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    A couple of days ago, my colleagues reported an attack that appears to be targeted and that involves email messages sent through a Webmail service. Upon further investigation, we were able to confirm that this attack exploits a previously unpatched vulnerability in Hotmail. Trend Micro detects the malicious email messages as HTML_AGENT.SMJ.

    The said attack simply requires the targeted user to open the specially crafted email message, which automatically executes the embedded script. This then leads to the theft of critical information, specifically email messages and information about the affected user’s personal contacts. The stolen email messages may contain sensitive information that cybercriminals can use for various malicious routines.

    The script connects to http://www.{BLOCKED}eofpublic.com/Microsoft.MSN.hotmail/mail/rdm/rdm.asp?a={user account name}{number} to download yet another script.

    The nature of the said URL strongly suggests that the attack is targeted. The URL contains two variables—{user account name}, which is the target user’s Hotmail ID, and {number}, which is a predefined number set by the attacker. The number seems to determine the malicious payload that will be executed, as we’ve found that the information theft routines are only executed when certain numbers are in the {number} field.

    The URL leads to another script detected by Trend Micro as JS_AGENT.SMJ. The script triggers a request that is sent to the Hotmail server. The said request sends all of the affected user’s email messages to certain email addresses. The email message forwarding, however, will only work during the session wherein the script was executed and will stop once the user logs off.

    The attack takes advantage of a script or a CSS filtering mechanism bug in Hotmail (CVE-2011-1252). Microsoft has already taken action and has updated Hotmail to fix the said bug.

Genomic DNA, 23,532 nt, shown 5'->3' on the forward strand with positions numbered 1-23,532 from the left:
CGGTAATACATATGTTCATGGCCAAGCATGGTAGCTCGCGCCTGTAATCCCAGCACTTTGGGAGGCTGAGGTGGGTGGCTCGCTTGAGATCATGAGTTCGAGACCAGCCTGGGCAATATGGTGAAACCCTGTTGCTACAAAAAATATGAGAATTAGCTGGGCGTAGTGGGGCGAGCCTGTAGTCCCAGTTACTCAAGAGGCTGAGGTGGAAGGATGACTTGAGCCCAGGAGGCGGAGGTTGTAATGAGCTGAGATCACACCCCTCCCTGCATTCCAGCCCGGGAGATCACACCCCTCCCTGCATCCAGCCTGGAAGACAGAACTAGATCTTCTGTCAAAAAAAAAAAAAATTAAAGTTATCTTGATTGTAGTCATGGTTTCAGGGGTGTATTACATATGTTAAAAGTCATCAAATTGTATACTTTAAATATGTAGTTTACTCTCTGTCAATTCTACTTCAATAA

We analyzed the embedded crafted code before the actual email message’s content and discovered that once Hotmail’s filtering mechanism works on the code, it ironically helps inject a character into the CSS parameters to convert the script into two separate lines for further rendering in the Web browser’s CSS engine. This allows the cybercriminals to turn the script into something that allows them to run arbitrary commands in the current Hotmail login session.

    The malicious scripts and the URL related to this attack are all already being detected and blocked by the Trend Micro™ Smart Protection Network™ file and Web reputation technologies. Microsoft has already acknowledged the presence of the vulnerability and has released a security update to address the issue.

    As Microsoft’s senior response communications manager Bryan Nairn mentioned, this illustrates Microsoft and Trend Micro’s continuous effort and shared commitment to protect customers via coordinated vulnerability disclosure.





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